Job Abstraction Layer

I usually love reading Joel Sposky’s stuff.  His insights into the software business are usually right on.  But I have a few problems with his recent article, The Development Abstraction Layer.

The premise of his article is that software developers create products, and it’s the job of the development management to make the developer’s lives easy so they can create good products and not worry about network connectivity or broken chairs.

But man, software developers don’t need their god complex made any worse than it already is.

Two points.

First, developers don’t make successful products, companies make successful products.  In a company with more than a handful of employees, the software developers usually aren’t the creative ones, they’re just a part of the machine.  They have a role to play, and it’s an important one, but I’m not convinced that it’s the most important. 

A company with strong engineering but weak QA, Marketing, Sales or even Accounting, isn’t likely to succeed, especially in the face of competition. 

It’s a bit like a symphony:  It doesn’t matter how strong the strings are if the horns can’t keep time.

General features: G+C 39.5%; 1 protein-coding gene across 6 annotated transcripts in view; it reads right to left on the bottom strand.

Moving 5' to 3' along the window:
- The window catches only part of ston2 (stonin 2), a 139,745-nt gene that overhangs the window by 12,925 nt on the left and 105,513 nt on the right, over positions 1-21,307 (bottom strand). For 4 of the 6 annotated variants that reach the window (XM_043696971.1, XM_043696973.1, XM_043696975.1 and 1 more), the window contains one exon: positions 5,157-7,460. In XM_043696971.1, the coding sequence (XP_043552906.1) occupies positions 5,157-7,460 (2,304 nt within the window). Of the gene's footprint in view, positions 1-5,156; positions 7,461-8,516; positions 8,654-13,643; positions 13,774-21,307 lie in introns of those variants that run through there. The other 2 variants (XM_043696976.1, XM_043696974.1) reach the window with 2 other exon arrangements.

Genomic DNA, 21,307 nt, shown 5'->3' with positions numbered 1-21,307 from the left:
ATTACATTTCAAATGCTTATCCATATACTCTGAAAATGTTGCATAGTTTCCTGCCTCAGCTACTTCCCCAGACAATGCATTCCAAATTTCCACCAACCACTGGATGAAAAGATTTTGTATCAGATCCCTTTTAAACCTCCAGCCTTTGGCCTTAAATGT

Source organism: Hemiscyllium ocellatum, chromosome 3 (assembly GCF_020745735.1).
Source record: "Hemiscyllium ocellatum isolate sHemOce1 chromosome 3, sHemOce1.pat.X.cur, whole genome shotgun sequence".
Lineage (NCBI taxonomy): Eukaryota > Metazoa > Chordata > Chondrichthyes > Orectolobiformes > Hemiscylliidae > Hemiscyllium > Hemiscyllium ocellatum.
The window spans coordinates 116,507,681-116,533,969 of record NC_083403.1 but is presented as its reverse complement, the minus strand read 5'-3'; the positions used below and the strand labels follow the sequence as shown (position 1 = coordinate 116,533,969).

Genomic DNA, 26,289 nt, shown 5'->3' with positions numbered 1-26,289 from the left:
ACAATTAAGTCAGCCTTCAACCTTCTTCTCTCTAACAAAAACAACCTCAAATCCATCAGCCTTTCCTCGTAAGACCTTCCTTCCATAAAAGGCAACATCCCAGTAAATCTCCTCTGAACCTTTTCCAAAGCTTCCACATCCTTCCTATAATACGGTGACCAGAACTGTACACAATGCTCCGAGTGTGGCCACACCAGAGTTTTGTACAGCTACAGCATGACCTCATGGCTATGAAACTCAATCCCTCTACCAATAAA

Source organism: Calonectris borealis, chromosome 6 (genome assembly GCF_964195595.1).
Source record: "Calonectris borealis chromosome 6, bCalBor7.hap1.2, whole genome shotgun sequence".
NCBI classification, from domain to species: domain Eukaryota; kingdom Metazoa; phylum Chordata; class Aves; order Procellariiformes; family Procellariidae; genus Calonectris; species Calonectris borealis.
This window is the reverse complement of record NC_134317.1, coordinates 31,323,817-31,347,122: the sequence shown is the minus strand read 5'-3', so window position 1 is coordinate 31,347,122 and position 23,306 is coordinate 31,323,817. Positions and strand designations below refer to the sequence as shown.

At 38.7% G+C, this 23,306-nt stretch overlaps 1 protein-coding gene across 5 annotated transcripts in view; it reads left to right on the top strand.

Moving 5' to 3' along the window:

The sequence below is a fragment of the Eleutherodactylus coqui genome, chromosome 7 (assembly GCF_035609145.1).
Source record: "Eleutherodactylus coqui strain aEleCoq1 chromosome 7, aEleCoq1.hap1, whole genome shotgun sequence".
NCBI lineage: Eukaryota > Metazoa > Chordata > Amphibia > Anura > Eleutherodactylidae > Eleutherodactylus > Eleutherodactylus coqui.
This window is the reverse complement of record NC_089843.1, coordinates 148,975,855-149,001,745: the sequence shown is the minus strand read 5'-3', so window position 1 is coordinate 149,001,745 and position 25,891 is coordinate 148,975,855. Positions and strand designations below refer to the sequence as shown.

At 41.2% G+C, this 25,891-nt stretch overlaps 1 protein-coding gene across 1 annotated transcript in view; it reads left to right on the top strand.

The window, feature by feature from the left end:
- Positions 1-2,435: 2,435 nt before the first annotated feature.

Joel’s article basically tells the strings that the job of the conductor is to make them happy.  While that may be true, it’s only part of the picture.  The job of the conductor is to make the people who pay his salary happy.  Making the strings happy is part of that job.  So is making the audience happy, which is what motivates him to do his job well.

So my first point is that we shouldn’t be putting the developers on some sort of pedestal. 

Bringing me to my second point, which is that the job of management is provide that abstraction layer for every employee, not just for developers. 

It doesn’t matter what you do, if you have to deal with things that other than what it is you’re supposed to be doing, you’re less productive than you could be. 

Even if you work in the mail room delivering mail, if your chair is broken and you spend half the day fixing it, you’re not doing a good job of delivering mail.

Joel’s essay is saying that we should keep developers happy so they do good work.  I’m saying we should keep every employee happy so they all do good work.